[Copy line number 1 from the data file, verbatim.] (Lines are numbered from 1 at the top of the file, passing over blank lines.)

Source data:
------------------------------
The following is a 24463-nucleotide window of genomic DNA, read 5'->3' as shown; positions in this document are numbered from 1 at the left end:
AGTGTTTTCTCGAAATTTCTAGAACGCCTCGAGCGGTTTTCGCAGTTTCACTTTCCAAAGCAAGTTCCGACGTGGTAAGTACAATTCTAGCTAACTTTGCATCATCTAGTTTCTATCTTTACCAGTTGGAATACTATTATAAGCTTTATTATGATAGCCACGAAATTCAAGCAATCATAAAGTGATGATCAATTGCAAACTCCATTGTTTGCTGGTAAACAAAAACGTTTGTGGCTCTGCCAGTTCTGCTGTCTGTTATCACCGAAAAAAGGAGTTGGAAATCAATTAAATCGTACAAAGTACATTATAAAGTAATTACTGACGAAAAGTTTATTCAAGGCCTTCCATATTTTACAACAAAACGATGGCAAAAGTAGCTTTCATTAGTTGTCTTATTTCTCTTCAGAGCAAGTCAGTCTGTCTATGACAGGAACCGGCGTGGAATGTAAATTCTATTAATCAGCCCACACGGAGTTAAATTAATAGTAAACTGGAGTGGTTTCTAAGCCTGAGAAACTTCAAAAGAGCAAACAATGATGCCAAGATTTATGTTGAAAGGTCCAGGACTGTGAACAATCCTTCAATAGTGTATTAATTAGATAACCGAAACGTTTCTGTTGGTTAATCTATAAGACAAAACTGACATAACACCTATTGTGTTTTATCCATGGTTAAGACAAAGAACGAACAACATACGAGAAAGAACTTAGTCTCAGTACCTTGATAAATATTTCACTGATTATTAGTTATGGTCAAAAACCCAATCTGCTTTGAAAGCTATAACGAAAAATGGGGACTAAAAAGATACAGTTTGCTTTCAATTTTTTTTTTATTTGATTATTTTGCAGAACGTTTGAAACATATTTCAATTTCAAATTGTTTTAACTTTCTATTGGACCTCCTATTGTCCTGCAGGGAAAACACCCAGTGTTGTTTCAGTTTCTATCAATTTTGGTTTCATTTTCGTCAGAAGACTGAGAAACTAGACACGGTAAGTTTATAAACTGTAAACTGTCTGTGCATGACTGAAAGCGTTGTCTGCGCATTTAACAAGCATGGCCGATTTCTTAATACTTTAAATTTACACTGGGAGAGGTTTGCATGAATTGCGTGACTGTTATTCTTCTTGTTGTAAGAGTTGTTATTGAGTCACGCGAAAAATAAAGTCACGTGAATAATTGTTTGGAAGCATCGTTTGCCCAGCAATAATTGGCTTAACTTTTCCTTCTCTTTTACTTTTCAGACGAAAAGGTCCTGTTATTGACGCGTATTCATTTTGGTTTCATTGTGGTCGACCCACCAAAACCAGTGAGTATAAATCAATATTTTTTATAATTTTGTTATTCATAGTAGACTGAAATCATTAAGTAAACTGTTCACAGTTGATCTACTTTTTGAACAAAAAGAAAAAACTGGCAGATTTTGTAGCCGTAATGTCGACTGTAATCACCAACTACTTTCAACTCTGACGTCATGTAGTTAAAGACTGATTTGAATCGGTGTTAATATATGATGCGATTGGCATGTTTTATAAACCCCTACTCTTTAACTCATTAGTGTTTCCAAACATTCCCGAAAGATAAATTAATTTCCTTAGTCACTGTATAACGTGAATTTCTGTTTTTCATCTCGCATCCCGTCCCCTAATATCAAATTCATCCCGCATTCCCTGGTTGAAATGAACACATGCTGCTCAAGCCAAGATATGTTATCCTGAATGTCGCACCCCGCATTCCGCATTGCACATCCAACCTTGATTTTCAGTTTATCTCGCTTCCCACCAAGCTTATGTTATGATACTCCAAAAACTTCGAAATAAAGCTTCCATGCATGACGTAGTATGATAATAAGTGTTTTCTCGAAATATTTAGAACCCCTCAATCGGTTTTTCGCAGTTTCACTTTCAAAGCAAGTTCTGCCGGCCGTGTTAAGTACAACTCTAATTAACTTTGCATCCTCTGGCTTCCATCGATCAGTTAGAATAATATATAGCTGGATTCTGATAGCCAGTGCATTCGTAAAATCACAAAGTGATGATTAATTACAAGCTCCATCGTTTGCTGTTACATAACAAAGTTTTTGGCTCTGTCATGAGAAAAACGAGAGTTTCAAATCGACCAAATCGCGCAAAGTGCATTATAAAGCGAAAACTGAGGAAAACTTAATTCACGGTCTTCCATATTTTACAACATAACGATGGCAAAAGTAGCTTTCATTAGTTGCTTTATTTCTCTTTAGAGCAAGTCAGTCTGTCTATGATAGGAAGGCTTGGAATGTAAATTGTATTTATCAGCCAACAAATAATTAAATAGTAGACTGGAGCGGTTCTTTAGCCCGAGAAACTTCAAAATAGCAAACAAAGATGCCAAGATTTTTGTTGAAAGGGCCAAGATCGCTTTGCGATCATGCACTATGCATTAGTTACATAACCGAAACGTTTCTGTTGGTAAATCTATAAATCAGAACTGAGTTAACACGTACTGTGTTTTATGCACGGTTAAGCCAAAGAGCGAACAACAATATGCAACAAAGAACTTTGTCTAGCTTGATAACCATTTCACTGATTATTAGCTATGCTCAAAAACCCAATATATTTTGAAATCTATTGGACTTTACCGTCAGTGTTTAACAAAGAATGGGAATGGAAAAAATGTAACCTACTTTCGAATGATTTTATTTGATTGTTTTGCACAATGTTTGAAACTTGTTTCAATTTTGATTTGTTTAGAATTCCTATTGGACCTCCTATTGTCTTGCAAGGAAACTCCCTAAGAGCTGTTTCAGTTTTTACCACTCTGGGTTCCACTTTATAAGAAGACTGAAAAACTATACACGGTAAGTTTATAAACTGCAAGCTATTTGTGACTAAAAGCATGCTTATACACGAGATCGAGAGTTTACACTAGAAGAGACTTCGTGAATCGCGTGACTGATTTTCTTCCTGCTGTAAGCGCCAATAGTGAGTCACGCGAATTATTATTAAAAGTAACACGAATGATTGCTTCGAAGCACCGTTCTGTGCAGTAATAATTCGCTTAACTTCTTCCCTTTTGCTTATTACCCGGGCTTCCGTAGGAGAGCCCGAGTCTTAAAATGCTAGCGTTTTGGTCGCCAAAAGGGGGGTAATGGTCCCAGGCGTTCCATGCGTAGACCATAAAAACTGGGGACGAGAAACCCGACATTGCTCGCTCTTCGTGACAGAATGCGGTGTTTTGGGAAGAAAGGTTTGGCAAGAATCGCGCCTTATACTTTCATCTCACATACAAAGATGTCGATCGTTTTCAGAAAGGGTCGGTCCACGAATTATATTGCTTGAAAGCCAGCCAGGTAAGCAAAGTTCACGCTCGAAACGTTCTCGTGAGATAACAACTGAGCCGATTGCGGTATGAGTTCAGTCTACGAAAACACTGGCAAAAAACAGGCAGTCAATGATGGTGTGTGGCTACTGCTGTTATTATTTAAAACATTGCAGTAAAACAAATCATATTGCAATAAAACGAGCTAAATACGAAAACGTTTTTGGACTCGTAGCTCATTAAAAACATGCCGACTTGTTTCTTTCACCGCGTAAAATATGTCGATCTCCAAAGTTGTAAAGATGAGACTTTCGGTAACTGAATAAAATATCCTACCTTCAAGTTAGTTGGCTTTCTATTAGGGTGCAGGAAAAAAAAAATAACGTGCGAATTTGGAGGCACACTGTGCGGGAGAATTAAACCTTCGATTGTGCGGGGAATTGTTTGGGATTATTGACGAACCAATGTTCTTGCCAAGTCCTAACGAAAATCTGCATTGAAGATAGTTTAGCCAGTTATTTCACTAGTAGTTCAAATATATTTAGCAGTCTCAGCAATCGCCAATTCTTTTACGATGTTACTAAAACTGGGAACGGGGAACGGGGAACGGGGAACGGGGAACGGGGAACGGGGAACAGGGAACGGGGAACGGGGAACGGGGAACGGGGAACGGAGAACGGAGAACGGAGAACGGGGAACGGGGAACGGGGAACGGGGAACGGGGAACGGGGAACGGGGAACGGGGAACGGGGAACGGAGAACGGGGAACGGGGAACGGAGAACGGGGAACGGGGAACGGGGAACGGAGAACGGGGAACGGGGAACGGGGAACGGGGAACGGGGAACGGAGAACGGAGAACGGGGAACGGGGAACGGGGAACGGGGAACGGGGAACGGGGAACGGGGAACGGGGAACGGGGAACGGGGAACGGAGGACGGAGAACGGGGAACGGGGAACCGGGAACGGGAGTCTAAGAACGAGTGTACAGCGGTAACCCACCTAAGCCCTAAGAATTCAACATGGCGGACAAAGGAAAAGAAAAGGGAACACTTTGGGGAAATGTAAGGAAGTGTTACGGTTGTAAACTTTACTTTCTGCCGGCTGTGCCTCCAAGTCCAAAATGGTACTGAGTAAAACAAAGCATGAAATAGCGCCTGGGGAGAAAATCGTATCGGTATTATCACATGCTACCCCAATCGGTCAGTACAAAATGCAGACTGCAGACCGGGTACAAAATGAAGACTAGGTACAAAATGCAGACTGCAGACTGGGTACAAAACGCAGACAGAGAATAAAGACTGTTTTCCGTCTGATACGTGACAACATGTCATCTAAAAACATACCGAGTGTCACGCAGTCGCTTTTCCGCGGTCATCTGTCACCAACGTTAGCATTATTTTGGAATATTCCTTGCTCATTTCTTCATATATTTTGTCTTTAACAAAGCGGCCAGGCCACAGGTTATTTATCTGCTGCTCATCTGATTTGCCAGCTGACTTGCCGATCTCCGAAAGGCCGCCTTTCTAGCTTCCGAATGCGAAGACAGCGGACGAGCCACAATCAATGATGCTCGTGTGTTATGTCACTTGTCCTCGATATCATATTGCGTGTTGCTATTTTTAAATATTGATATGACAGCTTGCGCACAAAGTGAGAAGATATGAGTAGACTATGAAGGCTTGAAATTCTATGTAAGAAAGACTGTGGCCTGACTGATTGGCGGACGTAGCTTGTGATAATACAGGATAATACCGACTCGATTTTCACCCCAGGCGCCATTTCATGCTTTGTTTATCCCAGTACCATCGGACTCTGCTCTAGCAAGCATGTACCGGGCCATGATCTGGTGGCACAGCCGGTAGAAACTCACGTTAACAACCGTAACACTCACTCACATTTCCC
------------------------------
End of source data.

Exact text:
The following is a 24463-nucleotide window of genomic DNA, read 5'->3' as shown; positions in this document are numbered from 1 at the left end: